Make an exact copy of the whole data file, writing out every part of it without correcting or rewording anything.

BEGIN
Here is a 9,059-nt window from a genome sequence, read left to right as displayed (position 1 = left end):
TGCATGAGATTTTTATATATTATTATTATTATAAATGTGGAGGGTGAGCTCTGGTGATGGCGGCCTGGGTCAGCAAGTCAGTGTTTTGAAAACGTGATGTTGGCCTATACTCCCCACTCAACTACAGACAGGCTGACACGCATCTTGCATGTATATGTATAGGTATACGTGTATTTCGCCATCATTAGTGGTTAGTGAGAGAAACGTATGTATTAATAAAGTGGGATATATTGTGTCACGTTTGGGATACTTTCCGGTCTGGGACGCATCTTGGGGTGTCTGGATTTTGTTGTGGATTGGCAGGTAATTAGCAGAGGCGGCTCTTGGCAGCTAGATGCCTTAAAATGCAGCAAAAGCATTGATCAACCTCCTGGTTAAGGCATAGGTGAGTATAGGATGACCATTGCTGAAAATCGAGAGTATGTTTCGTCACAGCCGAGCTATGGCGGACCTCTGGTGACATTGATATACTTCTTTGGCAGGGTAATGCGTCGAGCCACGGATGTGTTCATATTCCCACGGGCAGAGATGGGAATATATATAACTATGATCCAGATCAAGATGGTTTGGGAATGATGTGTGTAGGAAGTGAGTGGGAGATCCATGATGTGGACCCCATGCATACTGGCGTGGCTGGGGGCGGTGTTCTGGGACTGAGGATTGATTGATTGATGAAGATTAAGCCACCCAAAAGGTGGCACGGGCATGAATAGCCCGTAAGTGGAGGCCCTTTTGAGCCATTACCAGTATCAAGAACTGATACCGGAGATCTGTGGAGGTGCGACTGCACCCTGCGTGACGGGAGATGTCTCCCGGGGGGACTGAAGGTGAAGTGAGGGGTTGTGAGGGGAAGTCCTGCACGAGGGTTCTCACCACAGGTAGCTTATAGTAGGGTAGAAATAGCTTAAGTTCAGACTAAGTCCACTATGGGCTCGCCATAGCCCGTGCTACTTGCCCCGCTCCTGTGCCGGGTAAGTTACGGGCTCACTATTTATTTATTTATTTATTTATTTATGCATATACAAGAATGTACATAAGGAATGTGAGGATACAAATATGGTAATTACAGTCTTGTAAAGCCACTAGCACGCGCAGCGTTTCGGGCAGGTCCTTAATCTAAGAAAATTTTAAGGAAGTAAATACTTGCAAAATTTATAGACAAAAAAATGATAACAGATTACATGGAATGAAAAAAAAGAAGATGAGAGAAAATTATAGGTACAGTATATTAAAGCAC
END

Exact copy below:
Here is a 9,059-nt window from a genome sequence, read left to right as displayed (position 1 = left end):
TGCATGAGATTTTTATATATTATTATTATTATAAATGTGGAGGGTGAGCTCTGGTGATGGCGGCCTGGGTCAGCAAGTCAGTGTTTTGAAAACGTGATGTTGGCCTATACTCCCCACTCAACTACAGACAGGCTGACACGCATCTTGCATGTATATGTATAGGTATACGTGTATTTCGCCATCATTAGTGGTTAGTGAGAGAAACGTATGTATTAATAAAGTGGGATATATTGTGTCACGTTTGGGATACTTTCCGGTCTGGGACGCATCTTGGGGTGTCTGGATTTTGTTGTGGATTGGCAGGTAATTAGCAGAGGCGGCTCTTGGCAGCTAGATGCCTTAAAATGCAGCAAAAGCATTGATCAACCTCCTGGTTAAGGCATAGGTGAGTATAGGATGACCATTGCTGAAAATCGAGAGTATGTTTCGTCACAGCCGAGCTATGGCGGACCTCTGGTGACATTGATATACTTCTTTGGCAGGGTAATGCGTCGAGCCACGGATGTGTTCATATTCCCACGGGCAGAGATGGGAATATATATAACTATGATCCAGATCAAGATGGTTTGGGAATGATGTGTGTAGGAAGTGAGTGGGAGATCCATGATGTGGACCCCATGCATACTGGCGTGGCTGGGGGCGGTGTTCTGGGACTGAGGATTGATTGATTGATGAAGATTAAGCCACCCAAAAGGTGGCACGGGCATGAATAGCCCGTAAGTGGAGGCCCTTTTGAGCCATTACCAGTATCAAGAACTGATACCGGAGATCTGTGGAGGTGCGACTGCACCCTGCGTGACGGGAGATGTCTCCCGGGGGGACTGAAGGTGAAGTGAGGGGTTGTGAGGGGAAGTCCTGCACGAGGGTTCTCACCACAGGTAGCTTATAGTAGGGTAGAAATAGCTTAAGTTCAGACTAAGTCCACTATGGGCTCGCCATAGCCCGTGCTACTTGCCCCGCTCCTGTGCCGGGTAAGTTACGGGCTCACTATTTATTTATTTATTTATTTATTTATGCATATACAAGAATGTACATAAGGAATGTGAGGATACAAATATGGTAATTACAGTCTTGTAAAGCCACTAGCACGCGCAGCGTTTCGGGCAGGTCCTTAATCTAAGAAAATTTTAAGGAAGTAAATACTTGCAAAATTTATAGACAAAAAAATGATAACAGATTACATGGAATGAAAAAAAAGAAGATGAGAGAAAATTATAGGTACAGTATATTAAAGCAC